February 1, 2013 Leave a Comment
In 1752, Prime Minister Henry Pelham converted the entire outstanding stock of British debt into consolidated annuities that would become known as consols. The consols paid interest on an annual basis just like regular bonds, but with no requirement that the government ever redeem them by repaying the face value. Pelham created the bonds in order to reduce the government’s annual debt service costs. That isn’t our problem today. Instead, a modern-day consol would target another problem: political reluctance to take advantage of record-low interest rates.
As of Friday, the inflation-adjusted yield on 10-year Treasury bonds was negative 0.56 percent. Savers, in other words, want to pay the American government for the privilege of safeguarding their money. For the longest-dated bonds we sell, the 30-year Treasury bond, rates were 0.51 percent. That’s higher than zero, but far below the long-term average economic growth level. A sensible country would be taking advantage of that fact to finance some valuable public undertakings. Alternatively, if we think there’s nothing worth spending money on we could enact a big temporary tax cut aimed at reducing the unemployment rate and boosting the population’s skill level. Prolonged long-term unemployment, after all, has lasting effects that reduce the efficiency of the labor market and make it much harder to grow in the long term.
The first reason problem with Yglesias’s idea is that he thinks we should borrow money. We’ve been borrowing over a trillion dollars a year and the economy is still in the basement. We just had a quarter with negative GDP. If borrowing and spending worked it would have worked by now. As it is, we’re getting a negative return on government spending and the ratings agencies have already downgraded our credit rating once.
Then there’s the finance issue. There’s a yield curve on Treasuries. You can buy Treasuries in durations ranging from short term (1 month, 2 month, etc.) to long term (10 and 30 years). Treasuries with longer durations pay higher interest rates.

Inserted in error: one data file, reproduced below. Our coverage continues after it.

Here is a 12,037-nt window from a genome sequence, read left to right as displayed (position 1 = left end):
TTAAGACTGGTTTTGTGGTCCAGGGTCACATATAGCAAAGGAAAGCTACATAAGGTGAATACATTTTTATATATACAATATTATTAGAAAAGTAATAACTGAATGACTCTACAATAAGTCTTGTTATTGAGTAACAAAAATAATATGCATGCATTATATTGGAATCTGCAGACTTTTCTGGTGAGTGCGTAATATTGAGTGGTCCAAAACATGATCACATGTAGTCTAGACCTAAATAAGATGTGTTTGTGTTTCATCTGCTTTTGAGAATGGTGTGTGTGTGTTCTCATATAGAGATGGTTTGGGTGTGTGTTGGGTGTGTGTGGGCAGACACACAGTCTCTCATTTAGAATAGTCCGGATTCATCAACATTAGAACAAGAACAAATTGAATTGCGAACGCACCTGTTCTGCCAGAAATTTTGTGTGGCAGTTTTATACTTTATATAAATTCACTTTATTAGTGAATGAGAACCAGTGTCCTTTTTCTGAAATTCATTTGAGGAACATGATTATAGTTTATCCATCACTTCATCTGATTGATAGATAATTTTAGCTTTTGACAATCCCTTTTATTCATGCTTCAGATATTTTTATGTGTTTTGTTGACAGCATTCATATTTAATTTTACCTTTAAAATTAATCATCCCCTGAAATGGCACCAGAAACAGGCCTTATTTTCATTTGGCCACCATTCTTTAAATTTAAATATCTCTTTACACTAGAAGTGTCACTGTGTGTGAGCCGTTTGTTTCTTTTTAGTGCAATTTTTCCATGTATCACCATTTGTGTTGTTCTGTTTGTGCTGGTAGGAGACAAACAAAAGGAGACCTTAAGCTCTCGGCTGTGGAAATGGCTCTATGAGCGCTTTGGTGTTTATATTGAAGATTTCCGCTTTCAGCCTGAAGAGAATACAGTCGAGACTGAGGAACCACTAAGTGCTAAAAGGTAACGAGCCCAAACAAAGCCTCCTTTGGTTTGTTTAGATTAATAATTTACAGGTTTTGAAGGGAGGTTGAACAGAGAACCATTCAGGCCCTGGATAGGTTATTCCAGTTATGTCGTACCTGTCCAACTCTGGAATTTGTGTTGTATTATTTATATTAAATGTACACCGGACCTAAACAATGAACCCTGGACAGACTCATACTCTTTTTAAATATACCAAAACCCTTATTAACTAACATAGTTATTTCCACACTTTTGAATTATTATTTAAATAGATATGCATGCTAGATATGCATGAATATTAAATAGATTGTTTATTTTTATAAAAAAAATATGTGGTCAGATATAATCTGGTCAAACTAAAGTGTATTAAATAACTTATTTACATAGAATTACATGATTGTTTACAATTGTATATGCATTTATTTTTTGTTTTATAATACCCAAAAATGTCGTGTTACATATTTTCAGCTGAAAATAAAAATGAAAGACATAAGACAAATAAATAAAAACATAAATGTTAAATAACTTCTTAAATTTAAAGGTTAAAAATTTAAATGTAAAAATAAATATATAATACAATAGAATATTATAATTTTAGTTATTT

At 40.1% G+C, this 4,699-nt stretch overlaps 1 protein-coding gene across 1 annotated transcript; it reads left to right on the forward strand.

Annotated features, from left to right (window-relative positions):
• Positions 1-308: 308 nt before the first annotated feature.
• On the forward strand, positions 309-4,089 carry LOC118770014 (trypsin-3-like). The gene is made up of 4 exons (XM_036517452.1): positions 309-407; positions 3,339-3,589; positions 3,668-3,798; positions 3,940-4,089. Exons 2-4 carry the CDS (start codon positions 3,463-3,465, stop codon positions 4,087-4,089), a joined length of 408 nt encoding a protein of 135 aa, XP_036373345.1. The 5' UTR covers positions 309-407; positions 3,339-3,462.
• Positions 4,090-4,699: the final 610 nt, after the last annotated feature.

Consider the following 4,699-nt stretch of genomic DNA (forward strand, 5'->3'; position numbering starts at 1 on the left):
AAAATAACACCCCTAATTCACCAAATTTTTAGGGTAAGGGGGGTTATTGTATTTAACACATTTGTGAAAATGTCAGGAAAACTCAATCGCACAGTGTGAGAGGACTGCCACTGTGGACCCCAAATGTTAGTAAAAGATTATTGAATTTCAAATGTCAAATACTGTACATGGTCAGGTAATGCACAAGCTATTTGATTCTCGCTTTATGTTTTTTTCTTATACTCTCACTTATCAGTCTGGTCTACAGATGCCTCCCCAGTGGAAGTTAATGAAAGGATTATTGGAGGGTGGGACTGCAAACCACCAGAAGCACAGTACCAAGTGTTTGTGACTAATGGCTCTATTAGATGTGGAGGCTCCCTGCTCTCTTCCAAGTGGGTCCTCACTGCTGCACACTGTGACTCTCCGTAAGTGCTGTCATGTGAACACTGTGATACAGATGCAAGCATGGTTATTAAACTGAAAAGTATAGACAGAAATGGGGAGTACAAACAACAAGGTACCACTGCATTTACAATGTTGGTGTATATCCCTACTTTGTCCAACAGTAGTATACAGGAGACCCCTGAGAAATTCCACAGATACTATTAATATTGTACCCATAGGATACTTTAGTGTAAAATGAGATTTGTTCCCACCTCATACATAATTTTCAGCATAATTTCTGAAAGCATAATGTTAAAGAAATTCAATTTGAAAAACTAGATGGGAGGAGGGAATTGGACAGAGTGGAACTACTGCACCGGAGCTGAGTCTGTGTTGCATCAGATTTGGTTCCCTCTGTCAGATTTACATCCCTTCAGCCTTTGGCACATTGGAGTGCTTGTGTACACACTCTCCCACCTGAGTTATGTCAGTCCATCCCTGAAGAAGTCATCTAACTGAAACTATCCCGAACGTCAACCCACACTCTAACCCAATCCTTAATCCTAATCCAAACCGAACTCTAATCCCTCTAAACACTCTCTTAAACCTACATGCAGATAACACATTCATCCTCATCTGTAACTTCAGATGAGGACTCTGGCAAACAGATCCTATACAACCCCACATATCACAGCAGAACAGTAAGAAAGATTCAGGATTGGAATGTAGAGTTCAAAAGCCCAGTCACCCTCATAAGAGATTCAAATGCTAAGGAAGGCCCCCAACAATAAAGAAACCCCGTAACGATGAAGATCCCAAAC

Yglesias glosses over that by expressing 10 and 30 year Treasury prices in terms of real interest rates – interest rates minus inflation. While real interest rates are a meaningful number, they also obscure the difference in interest rates. Currently the 10 year pays 2.03% and the 30 year pays 3.18%, or about 50 percent higher. If the yield curve went to infinity, investors would expect returns much, much higher than on the 30 year.
Third, does Yglesias think he’s the first person to notice that yields are at historic lows? Investors are still buying short- and medium duration Treasuries at low interest rates because they’re a safe haven. They’re not enthusiastic about long-dated Treasuries with pitiful returns. In fact, it’s the Federal Reserve buying those long-dated Treasuries as part of Operation Twist to mop up the excess in long-dated Treasuries and drive down interest rates.
Finally, there’s a huge, huge difference that Yglesias overlooks. If investors aren’t getting their original principal back, they will have to charge much, much higher interest rates.
Here’s why. Imagine I borrow $1,000 from you. If I promise to pay back the money in a year you might charge me 5% interest. Within one year you’ll get the original $1,000 principal back plus the $50 in interest. Now imagine I say I’ll never pay back the principal, but will just pay interest perpetually. Under the first plan you’ll get $1,050 from me in 1 year. Under the second plan with interest only it will be 21 years before I repay the same $1,050.
It’s pretty darned obvious that under the second plan you’ll have to charge a lot more vig. Besides the time value of money, you have to factor in the erosion of the real value of payments due to inflation over 21 years. Too, the longer I keep your money the greater the risk I’ll duck out on the payments. The fact that banks don’t offer interest-only loans for the life of the loan (as opposed to a brief introductory period) is a clue that interest-only loans are a bad idea for investors.
A consul-like debt instrument would also incentivize the government to foster inflation, which would make the government’s debt payments easier while diminishing the investor’s real returns.